College  |  January 8, 2024  |  Arianna Blakely

Why you should take breaks

What you'll learn

  • Benefits of taking breaks
  • What a break can look like for you
  • Why you should take breaks in moderation

At the end of the year (and a million times during it), a break is so needed. It doesn’t matter if you’re in college, trade school, or anywhere in between. Everybody needs some time every now and then to relax and re-center to be their best selves. Some people think they don’t have time to unwind, or they just don’t want to. But whether it’s days off or even just a few minutes, here’s why and how you should take breaks.

Benefits of taking breaks 

As you can imagine, there are so many pros to taking breaks. If there weren’t, I wouldn’t be writing this. Take video games for example. When your character uses up a lot of energy running around, their energy bar gets depleted, and they need to slow down or stop moving altogether to get their energy back up—so they’re taking a break. Real people need them too.

When you’re spending a lot of your time focusing on a task, whether it’s studying for a big exam or meeting a deadline at your job, this takes up a lot of your energy. It’s important to take a step back and refresh to keep performing your best. Studies have shown that taking a five-minute to hour-long break can:

  • Help your body recharge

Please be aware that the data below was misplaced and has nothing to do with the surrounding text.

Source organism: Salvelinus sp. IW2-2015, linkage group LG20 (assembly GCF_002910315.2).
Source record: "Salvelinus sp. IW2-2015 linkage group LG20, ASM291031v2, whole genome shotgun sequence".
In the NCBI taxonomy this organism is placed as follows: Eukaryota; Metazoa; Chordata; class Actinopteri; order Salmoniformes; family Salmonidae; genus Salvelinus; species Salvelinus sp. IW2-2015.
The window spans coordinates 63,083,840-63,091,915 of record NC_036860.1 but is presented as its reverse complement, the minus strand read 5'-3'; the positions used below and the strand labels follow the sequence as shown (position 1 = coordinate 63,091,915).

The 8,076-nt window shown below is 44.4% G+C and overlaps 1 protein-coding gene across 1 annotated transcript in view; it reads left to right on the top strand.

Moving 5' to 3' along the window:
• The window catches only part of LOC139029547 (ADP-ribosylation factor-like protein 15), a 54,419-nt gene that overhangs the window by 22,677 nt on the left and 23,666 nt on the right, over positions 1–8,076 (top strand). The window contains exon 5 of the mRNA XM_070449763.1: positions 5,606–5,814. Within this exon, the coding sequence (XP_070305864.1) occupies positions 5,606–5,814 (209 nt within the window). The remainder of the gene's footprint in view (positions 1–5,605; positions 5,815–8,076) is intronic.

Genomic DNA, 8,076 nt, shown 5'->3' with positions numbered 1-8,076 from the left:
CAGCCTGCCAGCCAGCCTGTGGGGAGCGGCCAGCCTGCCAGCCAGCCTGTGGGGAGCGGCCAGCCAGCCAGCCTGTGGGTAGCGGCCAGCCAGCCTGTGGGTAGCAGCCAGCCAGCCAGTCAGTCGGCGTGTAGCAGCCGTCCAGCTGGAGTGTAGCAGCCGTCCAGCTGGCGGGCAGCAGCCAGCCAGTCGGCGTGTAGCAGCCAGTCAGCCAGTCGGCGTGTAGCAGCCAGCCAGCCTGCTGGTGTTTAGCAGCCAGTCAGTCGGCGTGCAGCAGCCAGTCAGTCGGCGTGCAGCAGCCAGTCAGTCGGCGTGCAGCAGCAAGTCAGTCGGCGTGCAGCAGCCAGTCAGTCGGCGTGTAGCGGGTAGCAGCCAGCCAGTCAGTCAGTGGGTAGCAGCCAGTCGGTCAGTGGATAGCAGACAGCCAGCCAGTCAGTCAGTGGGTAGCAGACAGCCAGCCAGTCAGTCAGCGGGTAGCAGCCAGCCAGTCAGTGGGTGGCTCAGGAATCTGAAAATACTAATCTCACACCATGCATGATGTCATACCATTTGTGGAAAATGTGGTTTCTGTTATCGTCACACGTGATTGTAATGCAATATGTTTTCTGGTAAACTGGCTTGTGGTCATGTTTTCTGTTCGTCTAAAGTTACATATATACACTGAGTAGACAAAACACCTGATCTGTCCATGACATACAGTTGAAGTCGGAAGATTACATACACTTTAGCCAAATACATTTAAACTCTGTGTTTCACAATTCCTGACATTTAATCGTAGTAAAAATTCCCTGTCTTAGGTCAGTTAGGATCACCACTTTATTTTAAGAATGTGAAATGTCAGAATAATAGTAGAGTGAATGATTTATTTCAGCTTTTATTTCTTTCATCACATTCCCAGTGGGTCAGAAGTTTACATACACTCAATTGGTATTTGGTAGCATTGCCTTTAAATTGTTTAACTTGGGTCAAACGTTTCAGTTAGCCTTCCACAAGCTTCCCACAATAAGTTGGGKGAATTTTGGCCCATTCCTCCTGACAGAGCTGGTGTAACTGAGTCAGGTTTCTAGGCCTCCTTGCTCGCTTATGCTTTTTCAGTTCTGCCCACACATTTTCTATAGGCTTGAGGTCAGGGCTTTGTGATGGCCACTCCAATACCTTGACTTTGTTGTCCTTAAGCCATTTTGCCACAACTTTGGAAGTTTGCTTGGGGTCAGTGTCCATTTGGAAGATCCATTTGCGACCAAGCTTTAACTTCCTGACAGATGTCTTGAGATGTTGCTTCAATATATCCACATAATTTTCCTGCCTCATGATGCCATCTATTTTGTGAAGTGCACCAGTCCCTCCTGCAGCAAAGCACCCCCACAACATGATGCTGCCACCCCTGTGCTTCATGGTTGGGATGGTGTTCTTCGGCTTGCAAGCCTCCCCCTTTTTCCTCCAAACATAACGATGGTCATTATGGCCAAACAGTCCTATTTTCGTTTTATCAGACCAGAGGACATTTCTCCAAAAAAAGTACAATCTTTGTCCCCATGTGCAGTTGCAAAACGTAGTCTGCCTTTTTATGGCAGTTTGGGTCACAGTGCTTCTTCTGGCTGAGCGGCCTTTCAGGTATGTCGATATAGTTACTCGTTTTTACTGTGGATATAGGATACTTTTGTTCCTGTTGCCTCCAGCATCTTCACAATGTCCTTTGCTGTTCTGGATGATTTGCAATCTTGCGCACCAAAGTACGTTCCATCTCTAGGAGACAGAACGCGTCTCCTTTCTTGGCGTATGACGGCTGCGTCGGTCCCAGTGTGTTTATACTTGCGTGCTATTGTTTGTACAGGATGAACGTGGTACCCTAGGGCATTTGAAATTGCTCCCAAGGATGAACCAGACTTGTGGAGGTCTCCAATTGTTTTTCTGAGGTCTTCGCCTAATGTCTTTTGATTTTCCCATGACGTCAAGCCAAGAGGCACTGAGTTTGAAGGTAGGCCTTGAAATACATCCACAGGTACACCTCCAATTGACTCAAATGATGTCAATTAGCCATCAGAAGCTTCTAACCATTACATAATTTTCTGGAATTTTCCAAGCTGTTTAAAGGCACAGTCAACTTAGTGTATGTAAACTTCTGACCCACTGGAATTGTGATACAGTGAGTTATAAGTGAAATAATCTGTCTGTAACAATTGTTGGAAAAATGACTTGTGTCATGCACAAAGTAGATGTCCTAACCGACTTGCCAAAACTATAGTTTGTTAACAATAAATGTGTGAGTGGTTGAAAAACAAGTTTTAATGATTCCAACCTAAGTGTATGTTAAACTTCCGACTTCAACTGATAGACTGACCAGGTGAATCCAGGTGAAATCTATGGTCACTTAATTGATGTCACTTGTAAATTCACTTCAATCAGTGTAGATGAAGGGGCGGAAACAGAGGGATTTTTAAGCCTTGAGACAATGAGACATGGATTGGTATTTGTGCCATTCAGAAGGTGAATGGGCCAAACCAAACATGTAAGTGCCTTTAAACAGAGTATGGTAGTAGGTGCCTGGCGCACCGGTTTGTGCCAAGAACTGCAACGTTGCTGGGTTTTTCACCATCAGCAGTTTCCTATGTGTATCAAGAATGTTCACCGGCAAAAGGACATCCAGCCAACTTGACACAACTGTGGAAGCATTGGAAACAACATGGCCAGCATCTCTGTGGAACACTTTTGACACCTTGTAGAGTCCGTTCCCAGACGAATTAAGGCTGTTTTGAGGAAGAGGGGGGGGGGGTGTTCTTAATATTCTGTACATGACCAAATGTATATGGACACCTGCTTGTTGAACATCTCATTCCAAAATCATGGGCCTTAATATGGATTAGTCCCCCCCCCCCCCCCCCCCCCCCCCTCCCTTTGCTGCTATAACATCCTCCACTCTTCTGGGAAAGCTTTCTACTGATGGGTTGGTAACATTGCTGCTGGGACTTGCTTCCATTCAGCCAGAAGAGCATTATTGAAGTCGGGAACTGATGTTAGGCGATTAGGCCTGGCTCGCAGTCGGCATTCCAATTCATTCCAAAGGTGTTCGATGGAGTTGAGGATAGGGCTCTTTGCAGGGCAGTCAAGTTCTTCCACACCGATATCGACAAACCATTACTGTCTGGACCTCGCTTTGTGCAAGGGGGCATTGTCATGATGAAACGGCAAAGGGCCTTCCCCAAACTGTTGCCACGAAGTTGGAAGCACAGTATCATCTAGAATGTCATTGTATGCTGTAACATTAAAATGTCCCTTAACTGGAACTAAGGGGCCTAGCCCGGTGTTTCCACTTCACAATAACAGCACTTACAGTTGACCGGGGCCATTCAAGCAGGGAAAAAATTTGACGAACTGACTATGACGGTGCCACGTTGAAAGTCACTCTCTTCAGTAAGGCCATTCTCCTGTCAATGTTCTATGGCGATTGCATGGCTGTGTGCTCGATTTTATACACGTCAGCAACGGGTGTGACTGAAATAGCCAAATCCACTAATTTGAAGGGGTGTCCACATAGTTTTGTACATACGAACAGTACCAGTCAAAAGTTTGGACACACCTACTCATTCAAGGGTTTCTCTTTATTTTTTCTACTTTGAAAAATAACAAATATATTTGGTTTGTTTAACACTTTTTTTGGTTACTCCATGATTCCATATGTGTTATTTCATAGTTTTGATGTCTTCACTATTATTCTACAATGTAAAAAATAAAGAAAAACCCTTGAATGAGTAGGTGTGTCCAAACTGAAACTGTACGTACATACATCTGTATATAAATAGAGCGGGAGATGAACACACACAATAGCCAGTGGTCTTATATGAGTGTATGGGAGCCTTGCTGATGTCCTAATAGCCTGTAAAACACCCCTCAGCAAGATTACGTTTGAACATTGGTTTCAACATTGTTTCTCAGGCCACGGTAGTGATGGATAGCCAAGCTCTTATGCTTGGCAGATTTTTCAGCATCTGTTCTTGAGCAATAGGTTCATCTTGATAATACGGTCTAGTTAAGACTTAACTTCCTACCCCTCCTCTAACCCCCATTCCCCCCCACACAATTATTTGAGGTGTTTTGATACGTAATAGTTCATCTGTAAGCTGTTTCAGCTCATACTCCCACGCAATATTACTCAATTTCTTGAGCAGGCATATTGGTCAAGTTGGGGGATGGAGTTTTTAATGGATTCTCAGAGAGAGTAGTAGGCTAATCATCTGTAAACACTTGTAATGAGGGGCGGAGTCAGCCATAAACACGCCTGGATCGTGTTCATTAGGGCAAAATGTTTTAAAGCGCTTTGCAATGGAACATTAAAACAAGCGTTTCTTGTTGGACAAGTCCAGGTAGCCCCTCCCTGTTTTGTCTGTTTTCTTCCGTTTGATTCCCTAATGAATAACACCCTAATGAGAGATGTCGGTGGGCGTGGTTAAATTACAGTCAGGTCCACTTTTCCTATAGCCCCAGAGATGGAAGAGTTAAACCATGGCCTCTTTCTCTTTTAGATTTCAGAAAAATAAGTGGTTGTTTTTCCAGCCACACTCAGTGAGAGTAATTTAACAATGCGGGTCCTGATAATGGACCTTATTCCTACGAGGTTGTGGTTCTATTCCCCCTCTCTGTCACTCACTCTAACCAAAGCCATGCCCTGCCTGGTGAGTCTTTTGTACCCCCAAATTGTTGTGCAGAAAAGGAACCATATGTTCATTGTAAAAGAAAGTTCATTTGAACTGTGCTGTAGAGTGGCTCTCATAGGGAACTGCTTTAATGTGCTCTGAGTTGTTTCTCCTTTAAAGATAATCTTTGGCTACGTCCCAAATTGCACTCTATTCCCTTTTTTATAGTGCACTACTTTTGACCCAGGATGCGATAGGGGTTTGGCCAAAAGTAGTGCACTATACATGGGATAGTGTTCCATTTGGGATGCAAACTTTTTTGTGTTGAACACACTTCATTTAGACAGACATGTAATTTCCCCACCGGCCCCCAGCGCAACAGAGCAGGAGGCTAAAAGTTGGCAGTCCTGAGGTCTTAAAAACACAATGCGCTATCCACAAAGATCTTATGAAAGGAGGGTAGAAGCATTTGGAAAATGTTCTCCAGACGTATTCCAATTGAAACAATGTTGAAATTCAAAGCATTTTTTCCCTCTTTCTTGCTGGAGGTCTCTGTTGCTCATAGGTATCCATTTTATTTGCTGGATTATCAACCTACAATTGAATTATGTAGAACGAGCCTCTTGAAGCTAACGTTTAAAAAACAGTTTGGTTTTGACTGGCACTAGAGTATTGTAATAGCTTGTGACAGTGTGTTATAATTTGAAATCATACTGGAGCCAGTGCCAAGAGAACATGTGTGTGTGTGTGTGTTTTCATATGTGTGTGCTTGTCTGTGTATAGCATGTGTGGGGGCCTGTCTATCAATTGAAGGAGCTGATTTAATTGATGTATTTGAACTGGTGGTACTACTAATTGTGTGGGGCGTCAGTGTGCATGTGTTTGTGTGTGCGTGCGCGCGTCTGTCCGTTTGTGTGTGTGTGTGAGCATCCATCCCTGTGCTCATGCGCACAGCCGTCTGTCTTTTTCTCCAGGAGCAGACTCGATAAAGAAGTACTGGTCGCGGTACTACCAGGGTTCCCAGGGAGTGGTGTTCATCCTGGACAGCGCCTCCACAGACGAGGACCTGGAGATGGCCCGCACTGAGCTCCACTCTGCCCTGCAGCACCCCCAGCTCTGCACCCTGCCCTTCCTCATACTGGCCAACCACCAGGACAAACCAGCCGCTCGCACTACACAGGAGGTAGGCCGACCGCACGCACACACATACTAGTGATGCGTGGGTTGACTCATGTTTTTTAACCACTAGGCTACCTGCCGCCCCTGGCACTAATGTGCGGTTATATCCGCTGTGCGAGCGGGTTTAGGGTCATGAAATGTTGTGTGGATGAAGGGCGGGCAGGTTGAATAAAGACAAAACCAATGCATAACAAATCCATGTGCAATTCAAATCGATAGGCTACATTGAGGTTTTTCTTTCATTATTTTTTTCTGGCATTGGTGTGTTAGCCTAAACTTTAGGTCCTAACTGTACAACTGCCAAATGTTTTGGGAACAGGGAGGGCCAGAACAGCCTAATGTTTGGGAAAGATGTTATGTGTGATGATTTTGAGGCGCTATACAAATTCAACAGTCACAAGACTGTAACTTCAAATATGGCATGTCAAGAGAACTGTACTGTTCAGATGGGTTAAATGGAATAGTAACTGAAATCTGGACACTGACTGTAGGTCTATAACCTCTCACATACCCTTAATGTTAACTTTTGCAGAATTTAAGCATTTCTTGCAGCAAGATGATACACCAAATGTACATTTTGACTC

• Boost your energy and productivity levels
  • Decrease your stressfootnote 1

Taking some time away from your work can also help get your creative juices flowing better, too. As a writer, stepping away from the pen to re-energize has helped me think up some of my best ideas. If you’re feeling stuck, it’s probably time for a break. When you return, you may be able to think more clearly.

Breaks can also improve your memory. If you’re consistently concentrating for a certain amount of time, then taking a break, you’re allowing yourself to better retain information and focus.footnote 2 Our lo-fi beats album, Sound Mind, includes 25 minutes of focused music and 5-minute break sessions to give your brain a rest. In case you need some help working some break time into your schedule, give it a listen.

What breaks can look like

Breaks can take shape in so many different ways, but they’re all about what you and your body need. Here are a few ways you can take a breakfootnote 3:

Get moving. Embrace nature and take a nice walk or jog. If you’re into yoga, take your mat outside to get some fresh air. If going outside isn’t in the cards for you, take a stretch break inside. Knock out a quick chore that you’ve been putting off. Anything that will make you move and get your blood pumping is a great way to take a break.

Get social. Hit up one of your friends or a family member for a quick chat. If you have a roommate, check in on them and see how they’re doing. Send a funny video to that long-distance friend we all seem to have. Taking some time to engage with your community can be a break done right.

Get relaxed. Who doesn’t like channeling their inner chill every once in a while? Spend some time doing a deep breathing exercise or a quick meditation. Enjoy a light snack or a calming, warm drink. Play some easy-going music, take a power nap, or anything else that’s serene and relaxing.

Get into your hobbies. When it’s crunch time, we have a habit of abandoning what we love for the sake of getting things done. Use your breaks as a way to keep your hobbies alive. Pick up that 800-page book you’ve been reading for what seems like all year long. Find those crochet needles and finish making that blanket you’ve been working on. Paint, bake, play video games—whatever it is that you’re into, give yourself time to do it on your break.

How long breaks should be